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Unstressed Enjambements

The enjambement is an interlaced skip in which a sentence or unit of meaning extends beyond the end of a verse to the following verse. It is the opposite of the so-called 'line-sentence', in which each line contains a full sentence as a syntactic unit. The enjambement, on the other hand, is a deviation that has been known since Pindar's poetry at the latest: Norbert von Hellingrath saw the enjambement dominating the poems of Pindar and Hölderlin, but also the Odes of Horace and Klopstock.


In addition, a distinction must be made between soft or smooth and hard or strong enjambements: The first set the interlace according to the syntagmatic units of the language, for example between nominal and verbal phrase. Smooth enjambements mimic the natural pauses in speech of the ordinary, i.e. non-verified, language. A hard enjambement, on the other hand, also separates these syntagmatic units, for example by interlacing the article with the noun or transitive verb with the accusative. If the enjambement even separates individual words, this is called morphological enjambement. In the 18th century, smooth enjambements can be found especially in Klopstock, Lessing, Wieland and Voß, also Goethe prefers the smooth enjambement respecting the syntagmatic units, only occasionally he also used the hard, e.g. in the hymn Wandrers Sturmlied. Hölderlin, on the other hand, preferred the strong enjambement in his hymns.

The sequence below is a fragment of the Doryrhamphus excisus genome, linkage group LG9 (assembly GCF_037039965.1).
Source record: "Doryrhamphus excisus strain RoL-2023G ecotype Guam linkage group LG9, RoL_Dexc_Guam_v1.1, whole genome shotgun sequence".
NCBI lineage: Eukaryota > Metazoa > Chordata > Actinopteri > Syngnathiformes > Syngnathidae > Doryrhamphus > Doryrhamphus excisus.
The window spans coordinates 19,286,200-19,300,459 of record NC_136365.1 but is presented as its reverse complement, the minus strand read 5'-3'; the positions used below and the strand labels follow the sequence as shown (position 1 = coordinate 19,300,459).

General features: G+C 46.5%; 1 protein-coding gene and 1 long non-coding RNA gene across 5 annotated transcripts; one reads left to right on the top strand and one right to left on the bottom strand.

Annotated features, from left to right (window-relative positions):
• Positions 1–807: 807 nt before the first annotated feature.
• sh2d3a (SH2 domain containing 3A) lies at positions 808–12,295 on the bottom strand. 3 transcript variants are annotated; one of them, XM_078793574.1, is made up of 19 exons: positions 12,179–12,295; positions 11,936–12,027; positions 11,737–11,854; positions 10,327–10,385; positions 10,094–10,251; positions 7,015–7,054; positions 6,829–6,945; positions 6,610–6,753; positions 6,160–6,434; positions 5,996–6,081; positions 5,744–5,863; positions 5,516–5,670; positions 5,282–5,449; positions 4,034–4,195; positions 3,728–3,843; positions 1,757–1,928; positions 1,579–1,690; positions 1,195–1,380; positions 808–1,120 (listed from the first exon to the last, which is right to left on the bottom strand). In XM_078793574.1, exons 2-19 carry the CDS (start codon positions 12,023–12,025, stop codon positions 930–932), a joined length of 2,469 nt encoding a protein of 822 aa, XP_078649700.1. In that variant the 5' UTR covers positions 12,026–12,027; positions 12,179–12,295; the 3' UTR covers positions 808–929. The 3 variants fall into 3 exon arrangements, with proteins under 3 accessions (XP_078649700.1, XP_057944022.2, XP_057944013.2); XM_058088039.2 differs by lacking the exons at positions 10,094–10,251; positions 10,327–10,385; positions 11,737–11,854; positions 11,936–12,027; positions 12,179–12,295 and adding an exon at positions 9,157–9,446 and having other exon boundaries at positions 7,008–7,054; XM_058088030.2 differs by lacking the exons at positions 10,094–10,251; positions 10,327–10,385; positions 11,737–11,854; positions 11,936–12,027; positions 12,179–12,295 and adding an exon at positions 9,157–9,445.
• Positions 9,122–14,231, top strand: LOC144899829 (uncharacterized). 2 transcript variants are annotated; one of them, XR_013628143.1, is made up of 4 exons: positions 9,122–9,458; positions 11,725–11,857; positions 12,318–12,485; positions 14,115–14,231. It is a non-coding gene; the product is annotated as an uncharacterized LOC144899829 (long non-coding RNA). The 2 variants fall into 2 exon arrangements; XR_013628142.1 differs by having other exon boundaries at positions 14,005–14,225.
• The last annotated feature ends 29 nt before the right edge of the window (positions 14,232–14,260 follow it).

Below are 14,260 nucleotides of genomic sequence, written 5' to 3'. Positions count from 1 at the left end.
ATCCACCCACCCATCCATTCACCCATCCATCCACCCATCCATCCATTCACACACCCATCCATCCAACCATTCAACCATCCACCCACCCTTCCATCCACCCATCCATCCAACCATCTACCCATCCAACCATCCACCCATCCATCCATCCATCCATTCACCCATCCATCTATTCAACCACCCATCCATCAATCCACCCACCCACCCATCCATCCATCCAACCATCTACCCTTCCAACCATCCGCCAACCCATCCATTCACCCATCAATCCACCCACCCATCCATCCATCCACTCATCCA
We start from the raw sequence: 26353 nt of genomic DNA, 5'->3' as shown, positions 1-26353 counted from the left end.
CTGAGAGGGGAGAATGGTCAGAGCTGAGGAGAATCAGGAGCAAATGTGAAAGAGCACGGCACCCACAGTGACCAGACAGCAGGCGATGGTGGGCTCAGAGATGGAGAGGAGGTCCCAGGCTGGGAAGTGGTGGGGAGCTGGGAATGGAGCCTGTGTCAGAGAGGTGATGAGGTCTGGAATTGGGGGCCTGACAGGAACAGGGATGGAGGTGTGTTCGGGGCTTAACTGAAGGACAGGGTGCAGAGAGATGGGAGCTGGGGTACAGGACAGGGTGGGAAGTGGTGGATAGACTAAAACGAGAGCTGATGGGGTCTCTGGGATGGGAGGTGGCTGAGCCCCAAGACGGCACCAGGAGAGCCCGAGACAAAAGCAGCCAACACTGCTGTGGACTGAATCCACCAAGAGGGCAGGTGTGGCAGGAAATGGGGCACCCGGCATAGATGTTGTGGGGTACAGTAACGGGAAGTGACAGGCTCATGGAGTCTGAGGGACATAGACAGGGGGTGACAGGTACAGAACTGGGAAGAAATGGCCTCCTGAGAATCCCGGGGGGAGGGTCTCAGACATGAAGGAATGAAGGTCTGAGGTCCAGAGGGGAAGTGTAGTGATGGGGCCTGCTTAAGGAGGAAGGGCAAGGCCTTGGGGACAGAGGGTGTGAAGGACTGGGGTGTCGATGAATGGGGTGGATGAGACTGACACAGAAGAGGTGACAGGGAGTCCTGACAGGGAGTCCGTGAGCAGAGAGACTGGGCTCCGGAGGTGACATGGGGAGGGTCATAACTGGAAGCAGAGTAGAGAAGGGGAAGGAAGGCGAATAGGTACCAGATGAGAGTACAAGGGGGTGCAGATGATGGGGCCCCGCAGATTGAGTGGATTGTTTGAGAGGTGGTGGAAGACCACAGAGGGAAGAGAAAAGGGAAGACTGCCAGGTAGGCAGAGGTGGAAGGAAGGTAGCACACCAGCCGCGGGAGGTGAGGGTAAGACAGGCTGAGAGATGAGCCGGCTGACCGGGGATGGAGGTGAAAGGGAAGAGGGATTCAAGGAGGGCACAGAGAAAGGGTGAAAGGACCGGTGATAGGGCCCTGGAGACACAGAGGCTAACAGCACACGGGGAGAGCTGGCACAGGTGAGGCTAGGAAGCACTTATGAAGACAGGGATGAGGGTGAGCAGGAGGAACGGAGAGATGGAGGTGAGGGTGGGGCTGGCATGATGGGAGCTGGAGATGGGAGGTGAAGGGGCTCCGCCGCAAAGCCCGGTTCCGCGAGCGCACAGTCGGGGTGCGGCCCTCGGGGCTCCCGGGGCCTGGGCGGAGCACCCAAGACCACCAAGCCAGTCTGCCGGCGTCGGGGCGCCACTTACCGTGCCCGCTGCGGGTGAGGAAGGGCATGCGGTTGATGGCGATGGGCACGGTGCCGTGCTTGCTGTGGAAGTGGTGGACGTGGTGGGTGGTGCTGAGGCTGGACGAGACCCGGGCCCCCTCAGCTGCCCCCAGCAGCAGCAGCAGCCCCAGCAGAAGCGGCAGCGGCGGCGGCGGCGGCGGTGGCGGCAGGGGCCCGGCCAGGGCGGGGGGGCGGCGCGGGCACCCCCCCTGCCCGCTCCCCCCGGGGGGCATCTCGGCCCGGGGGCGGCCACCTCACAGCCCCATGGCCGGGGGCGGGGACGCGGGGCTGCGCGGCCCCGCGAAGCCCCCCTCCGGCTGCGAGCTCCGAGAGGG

In the 20th century, enjambements are characteristic of Rilke's poetry, for example, in Rilke's 'Roman Fountain' the enjambements imitate from verse to verse the flow of water from one bowl to the next. Paul Celan, inspired by Hölderlin and Rilke, also preferred hard enjambements, sometimes also morphological enjambements, for example in the poem Die Silbe Schmerz. In Jürgen Beckers poem Winterbild 45 the enjambement on the verbal level also illustrates the optical breaks that result from the technique of snap-shots. Ulrike Draesner also replaces syntax, punctuation and rhyme in her lyrics with hard enjambements, which, however, reinforced by elliptical forms. The enjambement in the poetry of Nico Bleutge or Jan Wagner, on the other hand, appears somewhat smoother.